Acute Stress Reaction

If you were to have an acute stress reaction, you would be involved in or be witness to a traumatic event causing extreme, intense or unexpected fear, pain or stress. You would either experience serious injury or threat of, or perceived serious injury or death to yourself or someone else.

This type of reaction is brought on by your mind and body responding to intense feelings of helplessness to an actual or perceived traumatic event.

Symptoms

Symptoms of acute stress vary, however you may seem as though you are in a state of shock and in a daze at first. You may struggle to comprehend what it is going on in your surroundings and be disorientated.

The next stage of symptoms include elements of hyper arousal. You will most likely be anxious and/or agitated, experience confusion and impaired judgements. You may also experience an onset of depression.

It would be common to feel panic and have bodily reactions such as sweating, palpitations and a dry throat.

In my experience as TRiM (Trauma Risk Management) Manager and counsellor for a police service, I have seen many officers and staff with reactions of this kind. I would not be surprised by anyone having the above symptoms in the early days after a traumatic event and it is helpful for the person to hear that they are having a normal reaction to something we would not normally see or be part of.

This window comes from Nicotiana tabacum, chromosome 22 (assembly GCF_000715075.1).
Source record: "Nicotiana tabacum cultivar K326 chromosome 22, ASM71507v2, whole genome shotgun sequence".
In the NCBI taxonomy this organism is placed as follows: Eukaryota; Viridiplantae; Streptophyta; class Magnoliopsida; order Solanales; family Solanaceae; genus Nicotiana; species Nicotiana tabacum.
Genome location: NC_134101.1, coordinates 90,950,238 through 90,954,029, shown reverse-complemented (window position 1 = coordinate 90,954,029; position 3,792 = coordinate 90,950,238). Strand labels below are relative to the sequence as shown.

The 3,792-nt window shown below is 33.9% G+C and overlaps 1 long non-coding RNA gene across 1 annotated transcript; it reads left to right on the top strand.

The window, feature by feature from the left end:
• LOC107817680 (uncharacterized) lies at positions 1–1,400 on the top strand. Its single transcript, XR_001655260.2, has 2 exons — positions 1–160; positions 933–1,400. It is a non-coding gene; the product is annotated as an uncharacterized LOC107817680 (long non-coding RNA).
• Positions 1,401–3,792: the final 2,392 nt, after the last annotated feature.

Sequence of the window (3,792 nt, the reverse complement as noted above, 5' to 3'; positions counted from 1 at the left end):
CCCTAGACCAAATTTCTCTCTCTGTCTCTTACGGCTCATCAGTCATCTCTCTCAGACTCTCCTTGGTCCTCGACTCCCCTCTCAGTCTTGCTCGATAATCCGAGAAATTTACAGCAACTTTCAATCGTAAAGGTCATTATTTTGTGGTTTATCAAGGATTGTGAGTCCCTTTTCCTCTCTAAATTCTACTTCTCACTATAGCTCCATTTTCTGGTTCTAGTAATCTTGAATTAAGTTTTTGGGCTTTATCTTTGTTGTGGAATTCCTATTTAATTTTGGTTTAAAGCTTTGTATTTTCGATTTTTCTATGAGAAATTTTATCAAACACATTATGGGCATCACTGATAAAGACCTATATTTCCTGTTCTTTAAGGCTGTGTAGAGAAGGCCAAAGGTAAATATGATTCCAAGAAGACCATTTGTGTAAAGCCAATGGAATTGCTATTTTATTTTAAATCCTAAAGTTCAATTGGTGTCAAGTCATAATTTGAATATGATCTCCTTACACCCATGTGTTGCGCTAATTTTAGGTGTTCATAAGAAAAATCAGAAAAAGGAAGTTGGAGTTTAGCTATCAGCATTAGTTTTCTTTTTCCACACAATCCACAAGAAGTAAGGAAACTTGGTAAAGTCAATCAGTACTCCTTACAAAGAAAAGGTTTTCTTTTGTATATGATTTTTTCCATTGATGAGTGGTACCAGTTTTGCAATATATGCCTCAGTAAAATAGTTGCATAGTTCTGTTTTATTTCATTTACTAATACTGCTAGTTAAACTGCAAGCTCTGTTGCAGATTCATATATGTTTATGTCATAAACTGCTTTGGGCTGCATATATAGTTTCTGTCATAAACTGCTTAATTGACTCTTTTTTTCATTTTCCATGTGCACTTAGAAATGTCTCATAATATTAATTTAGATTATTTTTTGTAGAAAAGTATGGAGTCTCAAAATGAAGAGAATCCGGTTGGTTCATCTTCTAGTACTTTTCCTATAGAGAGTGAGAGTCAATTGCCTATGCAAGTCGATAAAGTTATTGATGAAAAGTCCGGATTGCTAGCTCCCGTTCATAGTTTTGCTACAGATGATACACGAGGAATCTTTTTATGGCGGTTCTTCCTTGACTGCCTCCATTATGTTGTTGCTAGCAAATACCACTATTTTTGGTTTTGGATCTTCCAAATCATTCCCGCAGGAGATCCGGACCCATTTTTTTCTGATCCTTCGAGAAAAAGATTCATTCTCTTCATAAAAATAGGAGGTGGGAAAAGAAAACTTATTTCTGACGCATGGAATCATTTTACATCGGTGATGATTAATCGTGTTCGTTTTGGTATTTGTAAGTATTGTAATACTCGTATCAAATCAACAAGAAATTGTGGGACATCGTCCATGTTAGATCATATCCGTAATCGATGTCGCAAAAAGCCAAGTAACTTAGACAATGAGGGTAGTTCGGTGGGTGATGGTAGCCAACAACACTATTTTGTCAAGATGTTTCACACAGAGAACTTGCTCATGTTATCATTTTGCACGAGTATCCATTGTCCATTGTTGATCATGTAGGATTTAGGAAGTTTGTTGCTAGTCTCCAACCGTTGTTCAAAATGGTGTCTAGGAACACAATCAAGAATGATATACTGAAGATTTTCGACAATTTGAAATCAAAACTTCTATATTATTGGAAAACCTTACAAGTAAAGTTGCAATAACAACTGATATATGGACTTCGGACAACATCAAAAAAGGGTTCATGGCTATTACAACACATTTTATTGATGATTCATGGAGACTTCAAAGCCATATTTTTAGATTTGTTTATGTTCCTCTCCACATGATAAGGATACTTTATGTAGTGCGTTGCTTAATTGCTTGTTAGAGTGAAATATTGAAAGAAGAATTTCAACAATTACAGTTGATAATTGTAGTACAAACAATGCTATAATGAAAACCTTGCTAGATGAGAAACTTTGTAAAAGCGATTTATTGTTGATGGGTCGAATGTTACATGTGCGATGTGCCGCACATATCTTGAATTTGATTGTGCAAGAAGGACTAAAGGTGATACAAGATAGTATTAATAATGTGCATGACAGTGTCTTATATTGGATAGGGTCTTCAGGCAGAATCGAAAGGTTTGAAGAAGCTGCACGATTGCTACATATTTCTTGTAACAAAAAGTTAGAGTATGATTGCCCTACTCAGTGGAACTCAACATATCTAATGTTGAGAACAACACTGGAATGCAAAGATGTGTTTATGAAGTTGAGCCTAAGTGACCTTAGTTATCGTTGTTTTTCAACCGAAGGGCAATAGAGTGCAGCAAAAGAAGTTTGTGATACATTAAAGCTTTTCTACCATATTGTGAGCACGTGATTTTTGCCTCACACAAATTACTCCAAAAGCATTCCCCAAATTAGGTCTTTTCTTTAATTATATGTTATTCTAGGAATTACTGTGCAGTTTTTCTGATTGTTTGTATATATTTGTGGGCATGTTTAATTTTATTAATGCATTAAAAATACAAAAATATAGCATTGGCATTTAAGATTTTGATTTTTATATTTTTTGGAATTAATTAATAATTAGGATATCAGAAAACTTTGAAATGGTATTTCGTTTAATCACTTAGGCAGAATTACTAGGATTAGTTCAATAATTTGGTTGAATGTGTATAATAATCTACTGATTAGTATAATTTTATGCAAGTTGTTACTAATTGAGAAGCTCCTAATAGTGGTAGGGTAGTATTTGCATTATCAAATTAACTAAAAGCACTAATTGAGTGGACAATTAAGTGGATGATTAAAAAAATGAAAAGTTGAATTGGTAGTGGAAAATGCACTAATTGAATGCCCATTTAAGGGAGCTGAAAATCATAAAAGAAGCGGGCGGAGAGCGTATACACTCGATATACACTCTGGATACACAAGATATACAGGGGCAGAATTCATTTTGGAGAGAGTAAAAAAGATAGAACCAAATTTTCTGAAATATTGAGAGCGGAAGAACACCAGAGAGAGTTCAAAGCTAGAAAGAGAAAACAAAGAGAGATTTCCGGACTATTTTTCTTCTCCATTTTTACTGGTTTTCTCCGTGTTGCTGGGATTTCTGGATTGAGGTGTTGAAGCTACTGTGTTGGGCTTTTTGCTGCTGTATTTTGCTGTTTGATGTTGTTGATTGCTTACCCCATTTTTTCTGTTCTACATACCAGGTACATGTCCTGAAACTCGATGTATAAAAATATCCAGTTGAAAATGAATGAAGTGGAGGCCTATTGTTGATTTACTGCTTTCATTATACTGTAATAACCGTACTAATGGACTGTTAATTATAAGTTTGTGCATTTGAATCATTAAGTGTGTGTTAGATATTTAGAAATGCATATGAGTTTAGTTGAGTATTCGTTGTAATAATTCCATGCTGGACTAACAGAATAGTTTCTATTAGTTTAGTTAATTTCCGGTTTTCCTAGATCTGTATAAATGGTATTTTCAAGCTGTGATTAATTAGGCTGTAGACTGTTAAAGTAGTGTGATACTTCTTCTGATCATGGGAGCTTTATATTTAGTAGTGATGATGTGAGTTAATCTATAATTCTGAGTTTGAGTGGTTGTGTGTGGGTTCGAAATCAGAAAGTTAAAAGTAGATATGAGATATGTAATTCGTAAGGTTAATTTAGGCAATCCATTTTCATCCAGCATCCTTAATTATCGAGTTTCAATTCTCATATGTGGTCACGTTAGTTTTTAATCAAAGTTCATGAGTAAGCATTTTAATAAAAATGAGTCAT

Most of the time, symptoms will dramatically reduce or even disappear within two or three days after the event.


Acute Stress Disorder can develop very shortly, sometimes immediately, after exposure to a traumatic incident. Symptoms for this can last for two days to a maximum of four weeks. Here are some common symptoms for Acute Stress Disorder (ASD):

  • Numbing
  • Detachment
  • Some element of re-experiencing of the event such as flashbacks, thoughts and/or dreams
  • Avoidance of reminders of the event

To be diagnosed with ASD, you would also experience symptoms of anxiety with significant impairment in at least one area of essential functioning.


If your symptoms persist and progressively worsen over a period of 28 days after the event, then there is a possibility that you are developing a more serious condition such as Post Traumatic Stress Disorder (PTSD).

Please contact your doctor or a medical professional if you are concerned about the symptoms you are experiencing.


For advice on how to cope following a traumatic event - see my page on trauma advice.


Look at how the brain reacts when exposed to potentially traumatic events - the role of the Amygdala and Hippocampus.


See my page on PTSD for more information about symptoms.


TRiM (Trauma Risk Management) is a peer based risk management process used within the Military, some emergency services and other organisations whose employees are exposed to potentially traumatic events.


See my Stress Management page for top tips and ways to manage your stress


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